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Uncertain call likelihood negatively affects sleep and next day cognitive performance while on-call in a laboratory environment

journal contribution
posted on 29.08.2018, 00:00 by Madeline Sprajcer, Sarah Jay, Grace Vincent, A Vakulin, L Lack, Sally Ferguson
On-call working arrangements are employed in a number of industries to manage unpredictable events, and often involve tasks that are safety- or time-critical. This study investigated the effects of call likelihood during an overnight on-call shift on self-reported pre-bed anxiety, sleep and next-day cognitive performance. A four-night laboratory-based protocol was employed, with an adaptation, a control and two counterbalanced on-call nights. On one on-call night, participants were instructed that they would definitely be called during the night, while on the other on-call night they were told they may be called. The State-Trait Anxiety Inventory form x-1 was used to investigate pre-bed anxiety, and sleep was assessed using polysomnography and power spectral analysis of the sleep electroencephalographic analysis. Cognitive performance was assessed four times daily using a 10-min psychomotor vigilance task. Participants felt more anxious before bed when they were definitely going to be called, compared with the control and maybe conditions. Conversely, participants experienced significantly less non-rapid eye movement and stage two sleep and poorer cognitive performance when told they may be called. Further, participants had significantly more rapid eye movement sleep in the maybe condition, which may be an adaptive response to the stress associated with this on-call condition. It appears that self-reported anxiety may not be linked with sleep outcomes while on-call. However, this research indicates that it is important to take call likelihood into consideration when constructing rosters and risk management systems for on-call workers.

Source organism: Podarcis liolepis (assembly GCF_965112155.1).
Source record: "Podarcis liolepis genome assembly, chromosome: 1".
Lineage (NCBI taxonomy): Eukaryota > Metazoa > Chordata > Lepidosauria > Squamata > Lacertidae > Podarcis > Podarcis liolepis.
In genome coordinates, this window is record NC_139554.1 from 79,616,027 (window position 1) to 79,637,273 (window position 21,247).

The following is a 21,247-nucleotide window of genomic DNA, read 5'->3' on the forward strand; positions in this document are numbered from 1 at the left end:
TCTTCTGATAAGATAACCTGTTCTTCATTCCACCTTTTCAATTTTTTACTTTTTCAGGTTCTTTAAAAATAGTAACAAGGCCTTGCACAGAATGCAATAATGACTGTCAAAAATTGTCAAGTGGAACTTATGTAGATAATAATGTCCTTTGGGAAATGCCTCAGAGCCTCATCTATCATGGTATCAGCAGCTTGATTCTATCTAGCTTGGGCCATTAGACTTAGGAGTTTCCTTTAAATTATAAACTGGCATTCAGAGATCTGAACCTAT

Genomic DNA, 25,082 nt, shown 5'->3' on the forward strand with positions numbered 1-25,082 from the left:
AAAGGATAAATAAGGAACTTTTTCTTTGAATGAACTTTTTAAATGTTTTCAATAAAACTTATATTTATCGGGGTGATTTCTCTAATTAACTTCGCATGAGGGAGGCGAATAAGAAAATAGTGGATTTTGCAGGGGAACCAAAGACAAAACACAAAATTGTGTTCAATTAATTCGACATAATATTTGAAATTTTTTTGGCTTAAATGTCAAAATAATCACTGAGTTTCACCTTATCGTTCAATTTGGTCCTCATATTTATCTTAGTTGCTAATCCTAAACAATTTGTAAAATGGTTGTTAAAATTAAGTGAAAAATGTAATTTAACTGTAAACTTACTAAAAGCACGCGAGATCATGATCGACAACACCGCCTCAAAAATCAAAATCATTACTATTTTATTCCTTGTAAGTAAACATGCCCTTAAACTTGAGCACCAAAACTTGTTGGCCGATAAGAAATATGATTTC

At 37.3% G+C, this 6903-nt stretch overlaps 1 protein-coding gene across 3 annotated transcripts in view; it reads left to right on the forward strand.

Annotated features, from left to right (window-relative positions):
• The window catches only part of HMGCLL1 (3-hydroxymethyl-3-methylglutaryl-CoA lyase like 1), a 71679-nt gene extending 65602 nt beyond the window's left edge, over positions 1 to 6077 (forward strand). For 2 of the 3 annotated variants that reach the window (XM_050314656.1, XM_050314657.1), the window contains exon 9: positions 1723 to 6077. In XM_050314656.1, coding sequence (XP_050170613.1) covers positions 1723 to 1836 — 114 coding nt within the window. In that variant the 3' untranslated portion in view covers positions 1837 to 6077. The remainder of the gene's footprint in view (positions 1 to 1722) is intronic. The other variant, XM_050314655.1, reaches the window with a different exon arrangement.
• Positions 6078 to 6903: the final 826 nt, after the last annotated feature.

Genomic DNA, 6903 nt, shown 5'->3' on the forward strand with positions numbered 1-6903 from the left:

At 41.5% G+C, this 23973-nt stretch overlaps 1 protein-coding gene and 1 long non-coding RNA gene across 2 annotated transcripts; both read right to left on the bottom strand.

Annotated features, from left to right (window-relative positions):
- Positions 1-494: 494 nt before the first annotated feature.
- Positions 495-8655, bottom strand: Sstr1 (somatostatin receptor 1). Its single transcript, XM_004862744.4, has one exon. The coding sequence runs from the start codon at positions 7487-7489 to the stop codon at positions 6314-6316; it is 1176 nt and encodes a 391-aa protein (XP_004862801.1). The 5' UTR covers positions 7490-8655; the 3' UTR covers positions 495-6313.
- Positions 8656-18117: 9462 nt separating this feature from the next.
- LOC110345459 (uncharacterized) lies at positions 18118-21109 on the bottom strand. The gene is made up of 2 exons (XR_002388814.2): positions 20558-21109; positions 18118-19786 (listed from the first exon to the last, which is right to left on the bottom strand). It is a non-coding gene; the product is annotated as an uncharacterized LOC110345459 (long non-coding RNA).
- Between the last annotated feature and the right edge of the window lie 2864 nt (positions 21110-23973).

Funding

Category 1 - Australian Competitive Grants (this includes ARC, NHMRC)

History

Volume

35

Issue

6

Start Page

838

End Page

848

Number of Pages

11

ISSN

0742-0528

Publisher

Taylor & Francis

Peer Reviewed

Yes

Open Access

No

Acceptance Date

21/12/2017

External Author Affiliations

Flinders University; University of Sydney

Author Research Institute

Appleton Institute

Era Eligible

Yes

Journal

Chronobiology International